The Revelstoke Mountaineer got a hot tip on Saturday evening: Prime Minister Justin Trudeau was sitting down for dinner with his family and friends at Chubby Funsters restaurant in Grizzly Plaza.
Now, if you’re looking to make it as a paparazzi in Revelstoke, I’ll be up front: you’re going to starve. We get lots of mountain biking, skiing, snowboarding and sledding A-listers, but real-world A-list celebs are few and far between. So, a few moments later, I walked into the busy restaurant and made the eyeball confirmation. Trudeau, his wife Sophie Grégoire Trudeau and children were dining with friends at the nice table next to the glowing fireplace.
In true Canadian style, half of the diners at the busy restaurant seemed to be trying hard to act as if it was no big deal — you know, just the Prime Minister over at the next table. Most of the other half seemed like American tourists who were likely oblivious to the Prime Minister’s presence, or at least they were more interested in the Atlanta Falcons vs. Los Angeles Rams game on the TVs. The other segment was the Prime Minister’s security detail, doing their best to blend in.
I mingled in the waiting area and went with the flow.
While waiting, it made me realize my Canadian-ness would mean I’d starve as a paparazzi, even if I lived in LA. Just ten feet away, I could have slapped my flash on my Nikon and got a nice bird’s-eye photo of the family as they tucked into dinner. But that seemed a little gauche.
So, I decided to retreat outside and wait for the exit shot.
It wasn’t long before the Prime Minister’s security detail was on to me. I moved my car across the Regent Inn parking lot so it would be better positioned to exit with the motorcade. Right away, one of the security detail walked over to my car to get my license plate. He came over and introduced himself, asking for my name, what I was doing and all that. I explained I was just the local news looking for a photo.
A few moments later a courteous woman named Linda came over and introduced herself as the head of the Prime Minister’s security detail. She said she could relay my request for a photo to Trudeau. After a while, she came back with a no. She emphasized that Trudeau was on vacation with his family, and that he didn’t like photos during family time.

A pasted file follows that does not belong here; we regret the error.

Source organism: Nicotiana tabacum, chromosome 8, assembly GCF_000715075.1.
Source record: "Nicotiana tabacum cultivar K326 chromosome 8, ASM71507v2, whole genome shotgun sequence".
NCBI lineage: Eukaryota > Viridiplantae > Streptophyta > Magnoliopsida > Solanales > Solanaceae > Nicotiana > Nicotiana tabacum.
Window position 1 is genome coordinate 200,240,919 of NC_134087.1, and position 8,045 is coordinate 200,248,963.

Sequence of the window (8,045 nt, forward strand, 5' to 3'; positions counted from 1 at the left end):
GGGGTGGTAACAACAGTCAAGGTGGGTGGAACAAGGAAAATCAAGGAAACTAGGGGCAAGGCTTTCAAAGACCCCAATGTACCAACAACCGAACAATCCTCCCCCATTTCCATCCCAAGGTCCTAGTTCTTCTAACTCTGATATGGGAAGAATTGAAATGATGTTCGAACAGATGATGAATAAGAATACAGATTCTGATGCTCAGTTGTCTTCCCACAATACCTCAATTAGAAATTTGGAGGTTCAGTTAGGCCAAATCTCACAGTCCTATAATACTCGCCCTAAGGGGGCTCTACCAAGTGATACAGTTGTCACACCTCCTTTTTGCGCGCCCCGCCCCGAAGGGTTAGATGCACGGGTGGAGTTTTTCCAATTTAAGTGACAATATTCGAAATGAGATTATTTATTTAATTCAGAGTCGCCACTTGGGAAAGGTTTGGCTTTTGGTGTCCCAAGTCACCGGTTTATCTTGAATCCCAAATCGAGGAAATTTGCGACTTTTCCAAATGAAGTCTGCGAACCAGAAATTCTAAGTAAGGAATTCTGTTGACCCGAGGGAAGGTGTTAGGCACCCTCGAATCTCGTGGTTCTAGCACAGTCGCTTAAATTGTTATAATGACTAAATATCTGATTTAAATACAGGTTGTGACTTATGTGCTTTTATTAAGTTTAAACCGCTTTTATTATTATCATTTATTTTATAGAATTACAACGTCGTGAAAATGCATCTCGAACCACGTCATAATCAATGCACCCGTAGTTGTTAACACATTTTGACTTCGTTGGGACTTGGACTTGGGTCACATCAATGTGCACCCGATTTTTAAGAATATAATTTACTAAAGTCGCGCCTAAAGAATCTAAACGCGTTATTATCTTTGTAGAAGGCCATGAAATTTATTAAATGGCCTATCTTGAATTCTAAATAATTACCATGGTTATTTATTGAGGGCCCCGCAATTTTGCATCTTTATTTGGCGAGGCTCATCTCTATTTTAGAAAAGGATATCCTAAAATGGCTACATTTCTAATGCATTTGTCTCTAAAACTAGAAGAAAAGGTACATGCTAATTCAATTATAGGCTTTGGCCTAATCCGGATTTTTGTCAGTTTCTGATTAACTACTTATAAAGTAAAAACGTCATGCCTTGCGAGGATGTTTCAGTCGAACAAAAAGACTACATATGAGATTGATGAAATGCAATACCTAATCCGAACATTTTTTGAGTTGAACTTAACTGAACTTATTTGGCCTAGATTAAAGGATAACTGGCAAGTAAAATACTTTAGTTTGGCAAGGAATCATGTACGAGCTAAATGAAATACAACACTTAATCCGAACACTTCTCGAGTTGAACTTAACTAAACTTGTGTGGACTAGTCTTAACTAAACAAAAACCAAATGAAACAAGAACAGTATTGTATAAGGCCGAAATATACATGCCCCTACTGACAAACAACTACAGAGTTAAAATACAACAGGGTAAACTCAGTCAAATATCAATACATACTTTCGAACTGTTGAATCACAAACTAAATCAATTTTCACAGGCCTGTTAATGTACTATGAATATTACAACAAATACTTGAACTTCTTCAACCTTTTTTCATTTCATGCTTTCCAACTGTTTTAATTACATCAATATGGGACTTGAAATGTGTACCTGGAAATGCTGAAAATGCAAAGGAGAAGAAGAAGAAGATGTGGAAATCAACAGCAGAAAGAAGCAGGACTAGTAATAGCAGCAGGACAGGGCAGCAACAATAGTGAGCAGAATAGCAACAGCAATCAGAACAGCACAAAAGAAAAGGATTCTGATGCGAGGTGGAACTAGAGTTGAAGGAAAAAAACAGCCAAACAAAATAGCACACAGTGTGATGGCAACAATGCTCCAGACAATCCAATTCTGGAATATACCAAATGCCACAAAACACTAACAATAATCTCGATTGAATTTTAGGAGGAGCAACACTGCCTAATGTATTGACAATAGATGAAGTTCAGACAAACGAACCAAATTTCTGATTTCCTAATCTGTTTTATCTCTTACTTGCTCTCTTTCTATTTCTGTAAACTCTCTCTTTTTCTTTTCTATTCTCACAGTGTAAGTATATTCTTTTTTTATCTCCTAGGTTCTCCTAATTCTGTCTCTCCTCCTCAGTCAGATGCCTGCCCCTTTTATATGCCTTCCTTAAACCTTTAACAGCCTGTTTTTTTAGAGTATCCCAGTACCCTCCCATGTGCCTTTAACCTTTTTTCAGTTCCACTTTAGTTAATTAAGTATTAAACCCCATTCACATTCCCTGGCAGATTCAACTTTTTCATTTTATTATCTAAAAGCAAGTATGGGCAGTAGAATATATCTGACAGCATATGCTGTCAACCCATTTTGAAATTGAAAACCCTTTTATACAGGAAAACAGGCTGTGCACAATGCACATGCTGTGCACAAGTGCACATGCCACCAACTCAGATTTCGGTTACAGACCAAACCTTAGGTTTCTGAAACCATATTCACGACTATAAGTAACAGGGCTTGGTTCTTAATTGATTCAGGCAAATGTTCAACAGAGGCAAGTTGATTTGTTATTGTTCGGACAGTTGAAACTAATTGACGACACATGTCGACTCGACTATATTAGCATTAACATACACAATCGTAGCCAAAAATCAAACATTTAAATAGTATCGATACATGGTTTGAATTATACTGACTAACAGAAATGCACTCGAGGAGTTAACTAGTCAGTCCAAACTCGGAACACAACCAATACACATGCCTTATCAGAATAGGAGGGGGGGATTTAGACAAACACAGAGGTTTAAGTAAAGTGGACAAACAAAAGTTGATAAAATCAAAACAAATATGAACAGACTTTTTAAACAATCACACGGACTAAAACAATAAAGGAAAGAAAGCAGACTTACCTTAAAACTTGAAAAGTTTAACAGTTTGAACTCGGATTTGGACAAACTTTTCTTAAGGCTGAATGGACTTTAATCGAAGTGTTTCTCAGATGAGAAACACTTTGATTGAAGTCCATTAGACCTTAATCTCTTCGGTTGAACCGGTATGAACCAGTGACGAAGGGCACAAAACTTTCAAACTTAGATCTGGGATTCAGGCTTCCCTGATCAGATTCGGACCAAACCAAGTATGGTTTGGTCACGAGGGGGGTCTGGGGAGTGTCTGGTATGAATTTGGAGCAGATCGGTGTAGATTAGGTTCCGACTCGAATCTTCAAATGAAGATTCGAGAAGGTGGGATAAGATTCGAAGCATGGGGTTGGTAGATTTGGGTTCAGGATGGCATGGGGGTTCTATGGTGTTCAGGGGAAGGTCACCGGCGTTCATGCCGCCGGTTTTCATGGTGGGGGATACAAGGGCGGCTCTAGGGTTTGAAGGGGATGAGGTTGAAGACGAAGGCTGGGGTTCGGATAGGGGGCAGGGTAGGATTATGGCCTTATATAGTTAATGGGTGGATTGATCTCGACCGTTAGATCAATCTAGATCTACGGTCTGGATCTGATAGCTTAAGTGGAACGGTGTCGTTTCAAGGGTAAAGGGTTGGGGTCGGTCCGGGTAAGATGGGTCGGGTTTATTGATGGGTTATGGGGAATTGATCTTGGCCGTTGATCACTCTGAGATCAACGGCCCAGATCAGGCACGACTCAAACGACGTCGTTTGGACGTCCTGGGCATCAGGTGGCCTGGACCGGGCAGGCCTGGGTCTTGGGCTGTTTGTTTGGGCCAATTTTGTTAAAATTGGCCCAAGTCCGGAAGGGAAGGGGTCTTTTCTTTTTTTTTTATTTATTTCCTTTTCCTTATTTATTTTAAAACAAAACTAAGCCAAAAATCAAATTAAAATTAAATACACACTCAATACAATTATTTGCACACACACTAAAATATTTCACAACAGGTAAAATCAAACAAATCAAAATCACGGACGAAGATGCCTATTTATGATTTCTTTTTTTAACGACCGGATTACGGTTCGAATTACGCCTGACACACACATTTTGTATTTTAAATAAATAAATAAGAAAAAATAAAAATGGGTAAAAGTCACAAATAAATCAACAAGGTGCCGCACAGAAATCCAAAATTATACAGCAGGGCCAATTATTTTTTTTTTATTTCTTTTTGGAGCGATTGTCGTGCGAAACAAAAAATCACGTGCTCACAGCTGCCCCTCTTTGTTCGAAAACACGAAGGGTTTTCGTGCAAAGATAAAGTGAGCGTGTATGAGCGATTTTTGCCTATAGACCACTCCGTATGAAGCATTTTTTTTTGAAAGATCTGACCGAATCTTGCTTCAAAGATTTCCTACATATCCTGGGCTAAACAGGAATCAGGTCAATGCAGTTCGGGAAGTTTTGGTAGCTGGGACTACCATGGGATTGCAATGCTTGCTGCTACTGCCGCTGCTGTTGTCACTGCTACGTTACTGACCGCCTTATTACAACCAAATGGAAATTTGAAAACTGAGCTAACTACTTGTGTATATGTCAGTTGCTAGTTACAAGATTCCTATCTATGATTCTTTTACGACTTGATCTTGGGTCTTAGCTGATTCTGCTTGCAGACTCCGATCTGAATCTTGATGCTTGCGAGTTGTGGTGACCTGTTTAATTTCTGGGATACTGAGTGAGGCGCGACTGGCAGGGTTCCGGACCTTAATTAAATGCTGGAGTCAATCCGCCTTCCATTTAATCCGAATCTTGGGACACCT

Again, this made me feel bad, and reconfirmed my realization that I would never make it as a paparazzi.
I thanked her for her assistance, but said I’d be around for the exit shot anyway.
Outside, I sussed out the scene. The back entrance was shoveled, so I’d have to cover both exits. I found a spot to shelter from the snow under one of the Grizzly Plaza tourism kiosks. Local artist Bruce Thomas was walking home from his studio while I was standing there and asked me what was up. “What are you doing, dealing drugs?” he asked. I explained that I was staking out a shot of Justin Trudeau, who was inside at Chubby Funsters. He started to tell me a story about how one of his friends went to university with him at McGill University. I had to cut him off.
It was just then that the motorcade of big, black, tinted-out Suburbans rounded the corner from Victoria and made their way up Mackenzie Avenue. I made my move.
In the end, it was a little anticlimactic. I walked towards the front door with the two security detail members who were now following me around. “That’s close enough,” said the big one as I neared the motorcade.
Justin Trudeau walked out the front door first, holding his youngest son Hadrien. It wasn’t the awkward paparazzi scene I envisioned at all. Trudeau walked up to me and shook my hand and posed for the photo.
We chatted for about a minute. I asked him about dinner and why he chose to vacation in Revelstoke. I wasn’t recording, but more or less he said dinner was fantastic and that he’s in town for the great mountain.
After I got the snaps, I got back into my car and followed the motorcade to where the family is staying. Now that I had the photo, the only point of following the motorcade was to find out where the Trudeau family was staying — some extra details to dish.
When we reached the destination, the garage door went up, the motorcade went in to even more waiting security, then the door went down.
So, where’s he staying? I’ll have to defer to my Canadian-ness and return a favour to courteous security detail chief Linda, so I’ll just say it’s somewhere under a blanket of Revelstoke snow, lit by a warm fireplace glow.